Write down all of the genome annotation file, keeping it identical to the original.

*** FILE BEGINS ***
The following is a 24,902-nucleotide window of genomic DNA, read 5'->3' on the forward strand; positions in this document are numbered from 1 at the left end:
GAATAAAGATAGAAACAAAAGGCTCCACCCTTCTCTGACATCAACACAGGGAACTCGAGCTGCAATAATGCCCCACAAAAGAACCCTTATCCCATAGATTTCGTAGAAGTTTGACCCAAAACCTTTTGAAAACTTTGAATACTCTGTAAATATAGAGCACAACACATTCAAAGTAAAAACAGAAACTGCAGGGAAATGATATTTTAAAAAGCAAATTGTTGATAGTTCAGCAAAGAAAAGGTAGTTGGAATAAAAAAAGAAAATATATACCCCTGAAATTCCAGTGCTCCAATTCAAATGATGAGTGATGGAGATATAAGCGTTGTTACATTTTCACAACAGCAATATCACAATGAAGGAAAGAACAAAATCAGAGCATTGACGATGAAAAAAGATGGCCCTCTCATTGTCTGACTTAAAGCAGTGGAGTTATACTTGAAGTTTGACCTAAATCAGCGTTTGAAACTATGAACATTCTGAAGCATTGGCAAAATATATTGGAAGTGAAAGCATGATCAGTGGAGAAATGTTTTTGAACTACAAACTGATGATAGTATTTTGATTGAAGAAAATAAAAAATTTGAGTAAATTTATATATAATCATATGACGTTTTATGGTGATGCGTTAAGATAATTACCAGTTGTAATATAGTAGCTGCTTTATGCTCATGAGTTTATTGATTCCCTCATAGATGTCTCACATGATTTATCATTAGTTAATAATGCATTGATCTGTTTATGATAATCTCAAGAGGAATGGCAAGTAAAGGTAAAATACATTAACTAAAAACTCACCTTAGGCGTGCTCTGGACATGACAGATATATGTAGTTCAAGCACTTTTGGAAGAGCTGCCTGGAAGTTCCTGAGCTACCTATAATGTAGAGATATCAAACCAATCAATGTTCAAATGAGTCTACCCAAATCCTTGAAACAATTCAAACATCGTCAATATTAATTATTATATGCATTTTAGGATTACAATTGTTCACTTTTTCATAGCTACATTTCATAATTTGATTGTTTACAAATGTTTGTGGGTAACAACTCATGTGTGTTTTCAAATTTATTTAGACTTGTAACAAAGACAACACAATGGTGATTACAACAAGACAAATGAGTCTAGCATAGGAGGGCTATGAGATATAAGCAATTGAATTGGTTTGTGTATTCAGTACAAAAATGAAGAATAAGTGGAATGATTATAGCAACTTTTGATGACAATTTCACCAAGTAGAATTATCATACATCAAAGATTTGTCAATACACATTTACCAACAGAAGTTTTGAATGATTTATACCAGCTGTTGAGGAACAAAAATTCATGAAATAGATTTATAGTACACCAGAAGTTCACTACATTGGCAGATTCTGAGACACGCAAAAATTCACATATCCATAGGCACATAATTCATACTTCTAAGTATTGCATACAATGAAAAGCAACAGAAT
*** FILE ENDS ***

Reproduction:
The following is a 24,902-nucleotide window of genomic DNA, read 5'->3' on the forward strand; positions in this document are numbered from 1 at the left end:
GAATAAAGATAGAAACAAAAGGCTCCACCCTTCTCTGACATCAACACAGGGAACTCGAGCTGCAATAATGCCCCACAAAAGAACCCTTATCCCATAGATTTCGTAGAAGTTTGACCCAAAACCTTTTGAAAACTTTGAATACTCTGTAAATATAGAGCACAACACATTCAAAGTAAAAACAGAAACTGCAGGGAAATGATATTTTAAAAAGCAAATTGTTGATAGTTCAGCAAAGAAAAGGTAGTTGGAATAAAAAAAGAAAATATATACCCCTGAAATTCCAGTGCTCCAATTCAAATGATGAGTGATGGAGATATAAGCGTTGTTACATTTTCACAACAGCAATATCACAATGAAGGAAAGAACAAAATCAGAGCATTGACGATGAAAAAAGATGGCCCTCTCATTGTCTGACTTAAAGCAGTGGAGTTATACTTGAAGTTTGACCTAAATCAGCGTTTGAAACTATGAACATTCTGAAGCATTGGCAAAATATATTGGAAGTGAAAGCATGATCAGTGGAGAAATGTTTTTGAACTACAAACTGATGATAGTATTTTGATTGAAGAAAATAAAAAATTTGAGTAAATTTATATATAATCATATGACGTTTTATGGTGATGCGTTAAGATAATTACCAGTTGTAATATAGTAGCTGCTTTATGCTCATGAGTTTATTGATTCCCTCATAGATGTCTCACATGATTTATCATTAGTTAATAATGCATTGATCTGTTTATGATAATCTCAAGAGGAATGGCAAGTAAAGGTAAAATACATTAACTAAAAACTCACCTTAGGCGTGCTCTGGACATGACAGATATATGTAGTTCAAGCACTTTTGGAAGAGCTGCCTGGAAGTTCCTGAGCTACCTATAATGTAGAGATATCAAACCAATCAATGTTCAAATGAGTCTACCCAAATCCTTGAAACAATTCAAACATCGTCAATATTAATTATTATATGCATTTTAGGATTACAATTGTTCACTTTTTCATAGCTACATTTCATAATTTGATTGTTTACAAATGTTTGTGGGTAACAACTCATGTGTGTTTTCAAATTTATTTAGACTTGTAACAAAGACAACACAATGGTGATTACAACAAGACAAATGAGTCTAGCATAGGAGGGCTATGAGATATAAGCAATTGAATTGGTTTGTGTATTCAGTACAAAAATGAAGAATAAGTGGAATGATTATAGCAACTTTTGATGACAATTTCACCAAGTAGAATTATCATACATCAAAGATTTGTCAATACACATTTACCAACAGAAGTTTTGAATGATTTATACCAGCTGTTGAGGAACAAAAATTCATGAAATAGATTTATAGTACACCAGAAGTTCACTACATTGGCAGATTCTGAGACACGCAAAAATTCACATATCCATAGGCACATAATTCATACTTCTAAGTATTGCATACAATGAAAAGCAACAGAAT